There should be no doubt in Brussels or other capitals that if this is the impression that remains, it will do lasting damage to the appetite for unity within the EU and the longer-term European project as a whole.
Of course, we cannot overlook the fact that Tsipras has every interest to speak up on this issue, regardless of whether he feels personally wronged or has genuine concern about EU solidarity being undermined.
His government is struggling to manage refugees flows and has been at loggerheads recently with the authorities on the Aegean islands where most migrants are concentrated due to overcrowding and the poor condition of facilities.
On this issue, there are two things that need to be addressed. The first is the Greek government’s own responsibility for the dire state in which many migrants are living. It has been reported that some 800 million euros has been spent on the humanitarian response to the crisis in Greece. Not all of this money has gone to the Greek government, but the authorities still have to be held accountable as camps continue to lack decent facilities and worries about their winterisation have resurfaced for the third winter in a row. It is telling that Migration Policy Minister Yiannis Mouzalas, who recently admitted that he could not guarantee there would be more deaths at the camps, is considered a certainty to be removed in the cabinet reshuffle Tsipras is expected to carry out soon.
Athens is also responsible for the slow pace at which migrants whose asylum applications have been rejected are being returned to Turkey. Between April 2016 and September 2017, just 73 people a month were returned on average, which was much lower than the number of people arriving in Greece, mostly in boats from the coast of Turkey. The total number of migrants sent back by Greece to Turkey under the agreement with the EU stood at less than 2,000 as of September. There were more than 4,000 arrivals each month in September and October, which was the highest since March 2016, according to the UNHCR.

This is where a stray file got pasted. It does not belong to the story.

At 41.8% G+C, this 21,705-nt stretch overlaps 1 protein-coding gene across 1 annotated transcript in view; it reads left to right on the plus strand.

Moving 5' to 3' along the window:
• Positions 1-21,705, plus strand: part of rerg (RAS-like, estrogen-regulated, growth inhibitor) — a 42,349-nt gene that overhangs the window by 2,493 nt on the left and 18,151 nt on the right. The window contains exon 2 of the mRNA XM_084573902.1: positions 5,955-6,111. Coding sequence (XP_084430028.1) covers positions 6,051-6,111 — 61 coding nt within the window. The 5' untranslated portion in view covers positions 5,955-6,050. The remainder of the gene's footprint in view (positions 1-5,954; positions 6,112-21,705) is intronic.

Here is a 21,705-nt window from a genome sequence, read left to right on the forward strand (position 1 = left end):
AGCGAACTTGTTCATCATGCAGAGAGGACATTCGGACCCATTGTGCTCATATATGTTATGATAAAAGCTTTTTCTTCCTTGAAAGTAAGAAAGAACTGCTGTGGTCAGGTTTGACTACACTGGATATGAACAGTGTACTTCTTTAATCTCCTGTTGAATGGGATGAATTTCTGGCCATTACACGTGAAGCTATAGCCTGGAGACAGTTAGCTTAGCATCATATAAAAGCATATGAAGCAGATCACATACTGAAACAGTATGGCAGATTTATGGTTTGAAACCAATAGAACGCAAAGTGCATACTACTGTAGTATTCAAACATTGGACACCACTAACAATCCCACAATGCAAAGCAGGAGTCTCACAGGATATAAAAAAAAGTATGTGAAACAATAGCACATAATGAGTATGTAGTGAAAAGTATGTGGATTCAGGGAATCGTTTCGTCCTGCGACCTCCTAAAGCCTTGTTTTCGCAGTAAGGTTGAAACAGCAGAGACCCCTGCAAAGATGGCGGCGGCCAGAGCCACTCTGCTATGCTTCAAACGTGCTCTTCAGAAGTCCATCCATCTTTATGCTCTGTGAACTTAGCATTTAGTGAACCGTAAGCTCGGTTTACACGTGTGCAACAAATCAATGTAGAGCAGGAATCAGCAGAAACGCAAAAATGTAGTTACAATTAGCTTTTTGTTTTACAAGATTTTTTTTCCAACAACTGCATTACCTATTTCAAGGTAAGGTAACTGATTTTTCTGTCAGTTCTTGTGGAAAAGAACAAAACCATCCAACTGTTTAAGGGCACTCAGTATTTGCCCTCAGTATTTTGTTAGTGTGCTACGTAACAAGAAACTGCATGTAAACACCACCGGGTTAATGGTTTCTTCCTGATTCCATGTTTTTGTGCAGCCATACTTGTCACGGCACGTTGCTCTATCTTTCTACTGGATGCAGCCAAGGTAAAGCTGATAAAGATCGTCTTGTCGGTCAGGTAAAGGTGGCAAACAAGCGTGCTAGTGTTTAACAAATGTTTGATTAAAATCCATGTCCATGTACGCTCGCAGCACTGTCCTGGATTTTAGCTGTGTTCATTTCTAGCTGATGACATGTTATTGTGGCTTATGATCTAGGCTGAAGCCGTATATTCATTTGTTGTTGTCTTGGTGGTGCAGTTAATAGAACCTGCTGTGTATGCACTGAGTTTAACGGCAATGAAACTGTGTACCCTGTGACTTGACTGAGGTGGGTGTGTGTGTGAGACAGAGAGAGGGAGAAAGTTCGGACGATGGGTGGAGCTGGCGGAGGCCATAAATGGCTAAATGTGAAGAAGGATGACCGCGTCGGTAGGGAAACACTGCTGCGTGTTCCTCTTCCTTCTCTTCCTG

It is clear that improvements need to be made in the Greek asylum system even though more than 9,000 applications were approved or rejected last year, compared to around 6,000 in 2014.
The other aspect that has to be examined is the extent to which Europe is living up to its commitments. As far as the relocation scheme is concerned, there are great shortcomings. As of December 8, just over 32,000 refugees had been formally relocated from Greece and Italy (21,548 from Greece) out of 98,255 places that are legally foreseen. This means 65,862 refugees have yet to be relocated under the quota system agreed more than two years ago.
Last year, the European commission proposed forcing countries that do not cooperate to pay a contribution of 250,000 euros per asylum seeker, but this suggestion has not been followed up.
There is also pressure on Greece to avoid moving refugees from the islands to the mainland as this is regarded by other EU member states as a “pull factor,” which sends a message to asylum seekers waiting in Turkey that if they cross the Aegean there is the possibility of anything other than being stuck at a hot-spot on a Greek island before being sent back several months later.
What we are witnessing is an inability on Greece’s side to meet the requirements of the agreement made by the EU with Turkey and an apparent powerlessness on the EU’s side to ensure that member states’ obligations are met. In the meantime, thousands of people wait in unacceptable conditions to learn their fate. This is shameful for all those involved.
If European leaders are not going to be moved by the fate of these people, then maybe the prospect of their dithering and diunity giving more oxygen to the far-right can shake them from their daze.
Perhaps there is a belief that the refugee issue will sort itself out as some migrants are absorbed and others are sent back. The far-right, though, has shown that it is not going to disappear any time soon. Its leaders have already proven, in many places across Europe, their capacity to force mainstream parties to adopt their agenda without ever having to carry the responsibility of being in power.
At the current rate, it will be no surprise to see the ideas discussed in Prague last weekend becoming part of the central, rather than fringe, political discussion in Europe before too long.